Resident Tim Unger said that commercial space should be used to provide services that would reduce the need to travel by car, such as a small market or pharmacy.
McCaffery said he would like to see a market that is more substantial than a place to grab a sandwich to address both pollution and traffic concerns. He added that the market would help get grant money for future public land developments.
Staff reported that such a market would be limited to 6,000 square feet.
Resident Richard Burg stressed that the plan is just that, and should not be confused with a more detailed and concrete project as a developer has yet to submit one.
Though the majority of developable property on the NEAP site is owned by Comstock, they will not necessarily be the developer.
“We don’t know if we’ll be dealing with the same property owner when it hits the next stage,” Gold said.
Though council shared environmental concerns of the public, Naujokas and Hagele noted that the effort to reduce greenhouse gases and other pollutants should be a more regional effort.
“It’s really not fair to lay all that burden on the destination,” Naujokas said. “I think there’s all kind of movement at the regional level.”
Hagele said that “there is a lot that we’re doing locally” to go green.
In the city staff report, environmental impacts shared during community outreach were seen as speculative or were addressed through mitigation efforts.
The Environmental Impact Report (EIR) for the NEAP also passed 4-1, with Gold dissenting.
One possibility Naujokas suggested was that public transportation contributions could be rolled into the development agreement when the plan finds a project.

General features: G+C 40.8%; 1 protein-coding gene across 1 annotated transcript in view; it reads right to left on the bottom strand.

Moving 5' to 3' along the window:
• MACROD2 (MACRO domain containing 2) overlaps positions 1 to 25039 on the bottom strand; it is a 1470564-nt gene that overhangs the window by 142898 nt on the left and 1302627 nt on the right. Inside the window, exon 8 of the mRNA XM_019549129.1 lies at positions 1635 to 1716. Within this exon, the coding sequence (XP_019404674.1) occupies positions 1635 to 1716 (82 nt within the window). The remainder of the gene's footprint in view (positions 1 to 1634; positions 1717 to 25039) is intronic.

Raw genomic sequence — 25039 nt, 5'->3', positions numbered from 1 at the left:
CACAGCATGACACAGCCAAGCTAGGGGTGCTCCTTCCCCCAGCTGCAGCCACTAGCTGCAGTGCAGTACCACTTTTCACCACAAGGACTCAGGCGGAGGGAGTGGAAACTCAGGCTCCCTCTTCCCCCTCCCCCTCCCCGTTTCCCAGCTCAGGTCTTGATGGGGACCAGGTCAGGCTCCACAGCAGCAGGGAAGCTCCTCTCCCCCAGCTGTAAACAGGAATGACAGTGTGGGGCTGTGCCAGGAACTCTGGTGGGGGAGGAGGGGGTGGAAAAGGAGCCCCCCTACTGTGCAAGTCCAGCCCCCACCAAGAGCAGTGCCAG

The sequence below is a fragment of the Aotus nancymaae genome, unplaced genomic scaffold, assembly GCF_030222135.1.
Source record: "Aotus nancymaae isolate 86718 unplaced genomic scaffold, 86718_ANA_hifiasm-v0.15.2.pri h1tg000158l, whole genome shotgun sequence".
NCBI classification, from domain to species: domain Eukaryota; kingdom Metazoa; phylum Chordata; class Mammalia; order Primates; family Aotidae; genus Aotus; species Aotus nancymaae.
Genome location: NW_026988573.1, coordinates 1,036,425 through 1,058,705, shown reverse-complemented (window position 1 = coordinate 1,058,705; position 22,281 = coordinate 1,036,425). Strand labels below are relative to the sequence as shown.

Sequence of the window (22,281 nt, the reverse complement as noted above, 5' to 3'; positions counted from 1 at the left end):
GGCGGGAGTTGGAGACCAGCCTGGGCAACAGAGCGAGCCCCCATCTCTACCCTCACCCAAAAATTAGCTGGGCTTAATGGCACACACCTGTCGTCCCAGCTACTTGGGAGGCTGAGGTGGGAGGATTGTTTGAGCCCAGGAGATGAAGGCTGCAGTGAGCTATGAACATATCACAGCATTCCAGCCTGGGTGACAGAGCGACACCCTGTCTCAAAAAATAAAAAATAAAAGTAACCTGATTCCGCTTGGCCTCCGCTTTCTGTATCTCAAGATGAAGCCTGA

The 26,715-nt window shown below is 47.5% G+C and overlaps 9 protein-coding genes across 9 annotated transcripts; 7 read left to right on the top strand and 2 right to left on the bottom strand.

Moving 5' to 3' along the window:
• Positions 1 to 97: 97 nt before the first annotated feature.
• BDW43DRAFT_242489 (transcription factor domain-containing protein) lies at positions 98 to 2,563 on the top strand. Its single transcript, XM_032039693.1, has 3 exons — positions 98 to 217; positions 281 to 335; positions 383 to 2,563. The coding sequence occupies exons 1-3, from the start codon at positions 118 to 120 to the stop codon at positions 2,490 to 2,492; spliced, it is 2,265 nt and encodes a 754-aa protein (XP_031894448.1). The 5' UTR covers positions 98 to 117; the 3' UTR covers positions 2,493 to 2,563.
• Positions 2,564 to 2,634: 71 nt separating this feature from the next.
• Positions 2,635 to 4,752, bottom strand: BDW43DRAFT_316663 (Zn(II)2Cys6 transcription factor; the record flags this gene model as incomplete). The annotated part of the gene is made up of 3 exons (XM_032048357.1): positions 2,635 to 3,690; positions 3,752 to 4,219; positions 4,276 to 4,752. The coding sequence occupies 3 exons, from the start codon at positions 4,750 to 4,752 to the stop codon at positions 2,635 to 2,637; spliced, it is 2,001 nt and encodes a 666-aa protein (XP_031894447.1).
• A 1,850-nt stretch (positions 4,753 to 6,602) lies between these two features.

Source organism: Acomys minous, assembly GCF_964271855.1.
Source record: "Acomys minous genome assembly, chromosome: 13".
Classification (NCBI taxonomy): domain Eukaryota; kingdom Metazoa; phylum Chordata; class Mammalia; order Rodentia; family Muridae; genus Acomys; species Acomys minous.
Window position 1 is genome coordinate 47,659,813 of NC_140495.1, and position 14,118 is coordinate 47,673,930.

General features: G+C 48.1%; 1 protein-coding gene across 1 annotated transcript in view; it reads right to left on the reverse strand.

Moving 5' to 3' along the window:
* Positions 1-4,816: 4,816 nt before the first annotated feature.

He noted that there is even the possibility of an automated shuttle to get downtown. This would lower emissions and would also be a possible component to address traffic, which he said was a concern but “we have plenty of room to mitigate those impacts.”
There were unavoidable traffic issues shown in the EIR. The immediate effect when development begins will be the addition of stop signs on Dry Creek Road at the Highway 101 interchange.
These will eventually be replaced by either a traffic signal or roundabout system, which will have a “fair share” contribution from the developer.
Another issue brought forth by Hagele concerned an evacuation plan. Fire Chief Jason Boaz said that though there is definitely a concern for getting people out in the event of a disaster like a wildfire, that issue applies to north Healdsburg in general and an emergency plan will be examined once a project is put forth for the NEAP.
The Foss Creek Pathway was also brought up, as it will divert from the creek toward Healdsburg Avenue at this point. Though it will have to be designed with both a future NEAP project and rail authority right of way in mind, staff said there should be room to create a multi-use wide path similar to what exists farther south.
Hagele also noted that the NEAP will be an opportunity to expand on local preference policy use.